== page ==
Since the deficit reduction measures have started to bite, and the size of the economic hole we're in has become more apparent, one of the criticisms most commonly levelled at the Government is that while it is clear on the priorities for deficit reduction, it lacks a plan for ec0nomic growth.
A lot of the heat in this argument - both attacking and defending the Government position - has centred on the national context, particularly with respect to the Government's likelihood of success in increasing bank lending to SMEs (Project Merlin), increasing apprenticeships, reducing red tape and creating a more growth friendly tax regime.
Clearly these and others are important policy levers for Government to deploy in the interests of stimulating the economy. A business-minded Government matters for growth. But one of the lessons of our recent economic woes is the extraordinary complexity and interdependence of our economic system, the limited power of centralised institutions, and the phenomenal cascade effects caused by local changes (e.g. in the US sub-prime housing market).
In such a context, faith in Government should not be overplayed to the detriment of exploring how smaller "agents" in the system can shape it to the good. As those closest both to problems as well as potential solutions it is vital that localities, their individual institutions and entrepreneurial citizens come to the fore in driving economic renewal. Complexity and local variation is as much a potential source of growth and innovation as a source of instability and economic vulnerability.
Jobs, wealth and growth, as well as solutions to ingrained social problems, are likely come from those localities that are able to cultivate rich local entrepreneurial ecosystems: the ability to blend local skills, talents, traditions and ideas from across sectors and to attract outside resources and investment to help enterprises grow, alongside enriching the community.
The Government hopes this will come about through schemes such as Local Enterprise Partnerships. But as with any complex intervention, their success will depend on the cultural and economic starting conditions in which they are attempting to function.
But some places are likely to be much more conducive to complex, 'messy' partnerships than others. Partners in Manchester, for example, seem to have a strong tradition of working to strengthen the ties between local businesses, public bodies, higher education and communities. And businesses like B&Q are themselves are increasingly reaching out to the communities on which they depend, recognising their interdependence.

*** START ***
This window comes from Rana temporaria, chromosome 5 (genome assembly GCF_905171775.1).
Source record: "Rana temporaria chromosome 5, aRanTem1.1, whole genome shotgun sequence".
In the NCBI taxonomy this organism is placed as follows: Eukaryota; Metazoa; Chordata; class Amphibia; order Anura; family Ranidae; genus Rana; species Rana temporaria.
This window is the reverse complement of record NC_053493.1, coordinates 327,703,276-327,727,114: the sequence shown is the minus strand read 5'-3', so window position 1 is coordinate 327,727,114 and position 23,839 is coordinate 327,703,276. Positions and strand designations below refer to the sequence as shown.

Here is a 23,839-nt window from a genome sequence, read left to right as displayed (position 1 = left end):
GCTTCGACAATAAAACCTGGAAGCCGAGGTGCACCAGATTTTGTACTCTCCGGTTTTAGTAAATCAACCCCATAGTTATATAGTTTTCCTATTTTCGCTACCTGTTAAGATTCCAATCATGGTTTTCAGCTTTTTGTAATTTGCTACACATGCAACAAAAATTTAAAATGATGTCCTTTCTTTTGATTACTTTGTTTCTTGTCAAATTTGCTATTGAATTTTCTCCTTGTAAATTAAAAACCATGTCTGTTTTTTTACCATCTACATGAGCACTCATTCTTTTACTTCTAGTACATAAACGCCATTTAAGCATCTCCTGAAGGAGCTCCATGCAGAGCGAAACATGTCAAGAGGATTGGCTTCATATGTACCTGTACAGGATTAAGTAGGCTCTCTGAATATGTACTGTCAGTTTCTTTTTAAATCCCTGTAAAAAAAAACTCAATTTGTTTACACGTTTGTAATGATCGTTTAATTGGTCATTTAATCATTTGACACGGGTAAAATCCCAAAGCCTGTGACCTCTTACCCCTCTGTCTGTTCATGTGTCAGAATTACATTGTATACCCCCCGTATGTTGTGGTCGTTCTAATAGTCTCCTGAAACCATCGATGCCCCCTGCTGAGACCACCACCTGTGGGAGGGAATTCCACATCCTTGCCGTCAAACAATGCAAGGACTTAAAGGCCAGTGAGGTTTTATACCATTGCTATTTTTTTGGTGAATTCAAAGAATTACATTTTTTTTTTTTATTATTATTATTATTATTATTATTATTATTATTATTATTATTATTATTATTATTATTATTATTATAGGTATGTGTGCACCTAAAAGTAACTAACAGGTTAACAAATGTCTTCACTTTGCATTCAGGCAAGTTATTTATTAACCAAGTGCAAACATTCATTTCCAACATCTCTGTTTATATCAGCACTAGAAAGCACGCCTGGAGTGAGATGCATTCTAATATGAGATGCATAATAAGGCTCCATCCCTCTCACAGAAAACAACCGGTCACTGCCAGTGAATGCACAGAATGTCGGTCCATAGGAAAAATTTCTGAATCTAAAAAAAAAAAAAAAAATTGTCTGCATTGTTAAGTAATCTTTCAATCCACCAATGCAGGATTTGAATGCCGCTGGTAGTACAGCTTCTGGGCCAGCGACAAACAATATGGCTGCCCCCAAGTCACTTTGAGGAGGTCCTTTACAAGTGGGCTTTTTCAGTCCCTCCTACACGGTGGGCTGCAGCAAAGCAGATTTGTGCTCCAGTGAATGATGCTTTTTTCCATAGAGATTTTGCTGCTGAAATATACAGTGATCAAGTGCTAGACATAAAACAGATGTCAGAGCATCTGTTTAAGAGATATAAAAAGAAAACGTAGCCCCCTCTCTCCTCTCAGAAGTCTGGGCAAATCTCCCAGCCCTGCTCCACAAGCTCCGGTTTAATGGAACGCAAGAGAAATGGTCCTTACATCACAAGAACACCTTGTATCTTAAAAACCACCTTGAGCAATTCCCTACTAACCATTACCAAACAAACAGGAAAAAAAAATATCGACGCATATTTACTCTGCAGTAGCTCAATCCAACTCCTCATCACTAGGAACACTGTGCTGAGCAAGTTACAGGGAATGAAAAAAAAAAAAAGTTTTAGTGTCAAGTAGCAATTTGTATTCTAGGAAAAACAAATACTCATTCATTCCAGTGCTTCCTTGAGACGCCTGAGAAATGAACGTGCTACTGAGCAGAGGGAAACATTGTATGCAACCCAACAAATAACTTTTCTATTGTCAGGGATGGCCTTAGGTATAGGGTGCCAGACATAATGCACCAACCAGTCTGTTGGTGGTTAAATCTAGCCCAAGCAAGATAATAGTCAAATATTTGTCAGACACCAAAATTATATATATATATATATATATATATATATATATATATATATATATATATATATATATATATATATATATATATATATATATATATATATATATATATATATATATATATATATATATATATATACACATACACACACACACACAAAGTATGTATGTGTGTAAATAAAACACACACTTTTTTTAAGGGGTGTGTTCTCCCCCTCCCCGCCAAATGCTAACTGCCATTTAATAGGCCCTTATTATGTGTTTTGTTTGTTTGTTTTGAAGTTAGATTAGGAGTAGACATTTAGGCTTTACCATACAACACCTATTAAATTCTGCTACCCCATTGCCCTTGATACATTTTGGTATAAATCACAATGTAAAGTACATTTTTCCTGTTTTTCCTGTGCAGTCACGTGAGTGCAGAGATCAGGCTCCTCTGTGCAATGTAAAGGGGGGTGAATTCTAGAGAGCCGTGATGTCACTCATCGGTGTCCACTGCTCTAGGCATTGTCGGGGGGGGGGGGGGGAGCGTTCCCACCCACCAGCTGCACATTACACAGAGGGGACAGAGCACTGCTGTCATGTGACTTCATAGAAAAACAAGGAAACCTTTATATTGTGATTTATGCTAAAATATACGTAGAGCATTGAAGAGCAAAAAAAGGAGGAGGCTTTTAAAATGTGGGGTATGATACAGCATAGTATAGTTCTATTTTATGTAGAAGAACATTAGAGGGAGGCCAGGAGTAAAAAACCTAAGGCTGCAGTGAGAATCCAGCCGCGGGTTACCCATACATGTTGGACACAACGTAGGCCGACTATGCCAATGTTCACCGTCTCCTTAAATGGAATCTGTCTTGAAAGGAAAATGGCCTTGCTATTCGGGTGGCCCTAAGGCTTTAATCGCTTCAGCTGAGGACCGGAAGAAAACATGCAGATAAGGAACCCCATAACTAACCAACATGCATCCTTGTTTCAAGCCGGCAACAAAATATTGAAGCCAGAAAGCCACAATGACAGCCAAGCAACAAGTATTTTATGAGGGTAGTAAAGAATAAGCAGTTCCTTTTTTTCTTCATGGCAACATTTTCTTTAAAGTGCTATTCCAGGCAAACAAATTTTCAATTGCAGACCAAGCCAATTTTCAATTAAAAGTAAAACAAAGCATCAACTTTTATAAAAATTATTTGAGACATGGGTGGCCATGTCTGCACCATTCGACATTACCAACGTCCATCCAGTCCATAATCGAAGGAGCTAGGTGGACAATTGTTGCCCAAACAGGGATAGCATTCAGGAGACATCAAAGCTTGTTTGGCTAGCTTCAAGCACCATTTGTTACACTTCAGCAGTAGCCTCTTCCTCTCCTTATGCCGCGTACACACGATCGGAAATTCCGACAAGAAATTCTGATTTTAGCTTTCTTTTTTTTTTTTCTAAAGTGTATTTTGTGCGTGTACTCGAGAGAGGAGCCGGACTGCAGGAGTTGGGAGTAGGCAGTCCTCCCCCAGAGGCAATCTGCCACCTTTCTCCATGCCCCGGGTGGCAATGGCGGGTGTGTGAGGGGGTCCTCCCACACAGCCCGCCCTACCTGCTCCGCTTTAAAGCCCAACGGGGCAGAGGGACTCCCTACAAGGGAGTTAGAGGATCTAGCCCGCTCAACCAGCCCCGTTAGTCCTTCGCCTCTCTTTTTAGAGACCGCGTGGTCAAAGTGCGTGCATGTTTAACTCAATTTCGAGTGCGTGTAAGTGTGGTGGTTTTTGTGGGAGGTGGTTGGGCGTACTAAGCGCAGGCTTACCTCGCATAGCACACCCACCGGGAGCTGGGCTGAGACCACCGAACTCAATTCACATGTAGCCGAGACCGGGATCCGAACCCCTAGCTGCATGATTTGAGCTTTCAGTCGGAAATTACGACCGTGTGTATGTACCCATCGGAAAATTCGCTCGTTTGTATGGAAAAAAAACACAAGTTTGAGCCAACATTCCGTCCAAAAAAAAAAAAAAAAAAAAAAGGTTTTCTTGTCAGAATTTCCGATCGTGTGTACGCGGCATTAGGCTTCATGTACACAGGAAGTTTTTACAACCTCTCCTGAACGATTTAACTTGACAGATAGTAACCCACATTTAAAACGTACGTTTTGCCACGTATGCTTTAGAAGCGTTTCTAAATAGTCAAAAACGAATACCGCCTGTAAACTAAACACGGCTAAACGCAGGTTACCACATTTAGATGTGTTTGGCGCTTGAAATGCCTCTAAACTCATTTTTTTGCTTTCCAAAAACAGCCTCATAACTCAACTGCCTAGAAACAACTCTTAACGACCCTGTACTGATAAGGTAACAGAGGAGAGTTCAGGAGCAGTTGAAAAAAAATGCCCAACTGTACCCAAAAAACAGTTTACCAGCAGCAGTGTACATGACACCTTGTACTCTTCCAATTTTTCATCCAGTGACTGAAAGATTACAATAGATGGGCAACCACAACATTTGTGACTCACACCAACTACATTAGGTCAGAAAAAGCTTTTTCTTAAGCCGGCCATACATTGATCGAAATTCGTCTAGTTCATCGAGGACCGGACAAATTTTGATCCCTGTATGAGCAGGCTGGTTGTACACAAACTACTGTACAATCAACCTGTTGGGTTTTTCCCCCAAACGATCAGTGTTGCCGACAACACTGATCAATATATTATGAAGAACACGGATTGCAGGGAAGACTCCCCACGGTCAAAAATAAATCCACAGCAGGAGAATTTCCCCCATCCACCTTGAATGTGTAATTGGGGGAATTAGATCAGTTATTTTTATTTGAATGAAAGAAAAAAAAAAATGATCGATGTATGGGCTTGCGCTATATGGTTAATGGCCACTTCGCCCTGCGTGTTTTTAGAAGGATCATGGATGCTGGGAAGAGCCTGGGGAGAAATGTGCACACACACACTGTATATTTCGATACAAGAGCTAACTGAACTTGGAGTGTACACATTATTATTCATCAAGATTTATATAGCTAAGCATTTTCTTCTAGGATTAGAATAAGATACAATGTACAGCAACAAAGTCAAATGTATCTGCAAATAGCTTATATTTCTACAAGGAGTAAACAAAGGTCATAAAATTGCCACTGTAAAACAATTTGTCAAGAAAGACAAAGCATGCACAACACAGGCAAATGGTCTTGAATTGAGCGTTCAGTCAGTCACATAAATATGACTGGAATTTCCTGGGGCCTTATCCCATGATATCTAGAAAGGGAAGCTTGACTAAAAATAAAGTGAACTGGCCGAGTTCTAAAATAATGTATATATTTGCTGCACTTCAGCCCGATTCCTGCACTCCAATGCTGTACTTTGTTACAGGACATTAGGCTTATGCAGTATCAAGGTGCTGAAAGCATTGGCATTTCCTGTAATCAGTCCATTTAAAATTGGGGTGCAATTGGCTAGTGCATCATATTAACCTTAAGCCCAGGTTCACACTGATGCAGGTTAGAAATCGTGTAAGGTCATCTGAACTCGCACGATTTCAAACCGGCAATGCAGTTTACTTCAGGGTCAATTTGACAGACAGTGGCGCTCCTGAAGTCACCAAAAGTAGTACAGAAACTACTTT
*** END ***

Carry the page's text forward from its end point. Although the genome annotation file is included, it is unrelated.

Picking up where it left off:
But for many localities, the histories of such partnerships have not been so encouraging, and the current reality is that they are not sufficiently productive.
A report jointly published a couple of years ago by the LGA and BCC highlights these challenges, noting that the business sector is concerned that interacting with councils will result in them being caught up in overly bureaucratic procedures, such as time-consuming meetings, talking shops and tick-box consultations. Conversely, from the perspective of local authorities and other local bodies, businesses (especially large ones) can seem like unaccountable, somewhat myopic and largely self-interested organisations with little long-term interest in their host communities.
As a result, the gap between the interests and activities of local 'commerce' and 'community' can often remain large, which does not bode well for the future success of LEPs or their local equivalents. Unless action is taken to understand why, any new efforts to encourage closer partnership working will fail. At an event I attended earlier this week, the co-author of a business-minded LEP "plan for growth" bemoaned the lack of similar plans emerging from LEPs, and the difficulty they experienced in trying to get the public and private sectors on the same page, and to share a common entrepreneurial vision. How common is this experience?
We are currently exploring project work in different localities to bridge this gap by understanding the different trajectories the private, public and voluntary sectors are on, and help to bring them into closer alignment. This is as much a cultural challenge as an economic on, but is vital if we are to create more vibrant local economies.
It would be interesting to hear your examples of places that you know which seem to have got this complex chemistry right (and why) or wrong (and why not!). What general principles seem common to either? Over time we hope to find out.